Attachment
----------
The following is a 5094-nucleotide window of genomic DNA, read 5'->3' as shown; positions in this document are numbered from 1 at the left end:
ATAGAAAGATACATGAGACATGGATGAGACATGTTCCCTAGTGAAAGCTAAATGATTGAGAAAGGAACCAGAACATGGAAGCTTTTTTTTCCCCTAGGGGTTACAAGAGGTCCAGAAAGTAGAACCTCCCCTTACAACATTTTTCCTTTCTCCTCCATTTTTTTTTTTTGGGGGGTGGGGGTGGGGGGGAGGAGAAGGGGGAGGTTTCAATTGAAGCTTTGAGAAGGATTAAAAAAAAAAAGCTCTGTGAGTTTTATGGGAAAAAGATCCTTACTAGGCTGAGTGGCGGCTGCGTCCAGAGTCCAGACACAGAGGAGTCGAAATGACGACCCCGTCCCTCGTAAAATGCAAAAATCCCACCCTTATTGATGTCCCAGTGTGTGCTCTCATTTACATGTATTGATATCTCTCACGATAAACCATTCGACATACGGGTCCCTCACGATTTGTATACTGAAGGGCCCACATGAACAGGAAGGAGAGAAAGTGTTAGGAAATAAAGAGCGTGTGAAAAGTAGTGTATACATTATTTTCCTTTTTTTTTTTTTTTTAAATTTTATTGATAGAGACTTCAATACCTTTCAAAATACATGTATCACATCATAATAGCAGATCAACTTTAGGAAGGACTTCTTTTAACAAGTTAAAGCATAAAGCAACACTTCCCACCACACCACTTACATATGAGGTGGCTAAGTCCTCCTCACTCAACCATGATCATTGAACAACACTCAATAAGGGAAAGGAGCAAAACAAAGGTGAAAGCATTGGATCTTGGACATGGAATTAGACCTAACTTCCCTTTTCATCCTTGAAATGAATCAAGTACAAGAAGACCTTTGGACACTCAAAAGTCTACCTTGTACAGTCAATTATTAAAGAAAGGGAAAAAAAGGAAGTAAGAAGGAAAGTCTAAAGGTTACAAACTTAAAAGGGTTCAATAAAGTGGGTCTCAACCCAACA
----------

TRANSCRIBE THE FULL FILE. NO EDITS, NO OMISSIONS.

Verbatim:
The following is a 5094-nucleotide window of genomic DNA, read 5'->3' as shown; positions in this document are numbered from 1 at the left end:
ATAGAAAGATACATGAGACATGGATGAGACATGTTCCCTAGTGAAAGCTAAATGATTGAGAAAGGAACCAGAACATGGAAGCTTTTTTTTCCCCTAGGGGTTACAAGAGGTCCAGAAAGTAGAACCTCCCCTTACAACATTTTTCCTTTCTCCTCCATTTTTTTTTTTTGGGGGGTGGGGGTGGGGGGGAGGAGAAGGGGGAGGTTTCAATTGAAGCTTTGAGAAGGATTAAAAAAAAAAAGCTCTGTGAGTTTTATGGGAAAAAGATCCTTACTAGGCTGAGTGGCGGCTGCGTCCAGAGTCCAGACACAGAGGAGTCGAAATGACGACCCCGTCCCTCGTAAAATGCAAAAATCCCACCCTTATTGATGTCCCAGTGTGTGCTCTCATTTACATGTATTGATATCTCTCACGATAAACCATTCGACATACGGGTCCCTCACGATTTGTATACTGAAGGGCCCACATGAACAGGAAGGAGAGAAAGTGTTAGGAAATAAAGAGCGTGTGAAAAGTAGTGTATACATTATTTTCCTTTTTTTTTTTTTTTTAAATTTTATTGATAGAGACTTCAATACCTTTCAAAATACATGTATCACATCATAATAGCAGATCAACTTTAGGAAGGACTTCTTTTAACAAGTTAAAGCATAAAGCAACACTTCCCACCACACCACTTACATATGAGGTGGCTAAGTCCTCCTCACTCAACCATGATCATTGAACAACACTCAATAAGGGAAAGGAGCAAAACAAAGGTGAAAGCATTGGATCTTGGACATGGAATTAGACCTAACTTCCCTTTTCATCCTTGAAATGAATCAAGTACAAGAAGACCTTTGGACACTCAAAAGTCTACCTTGTACAGTCAATTATTAAAGAAAGGGAAAAAAAGGAAGTAAGAAGGAAAGTCTAAAGGTTACAAACTTAAAAGGGTTCAATAAAGTGGGTCTCAACCCAACA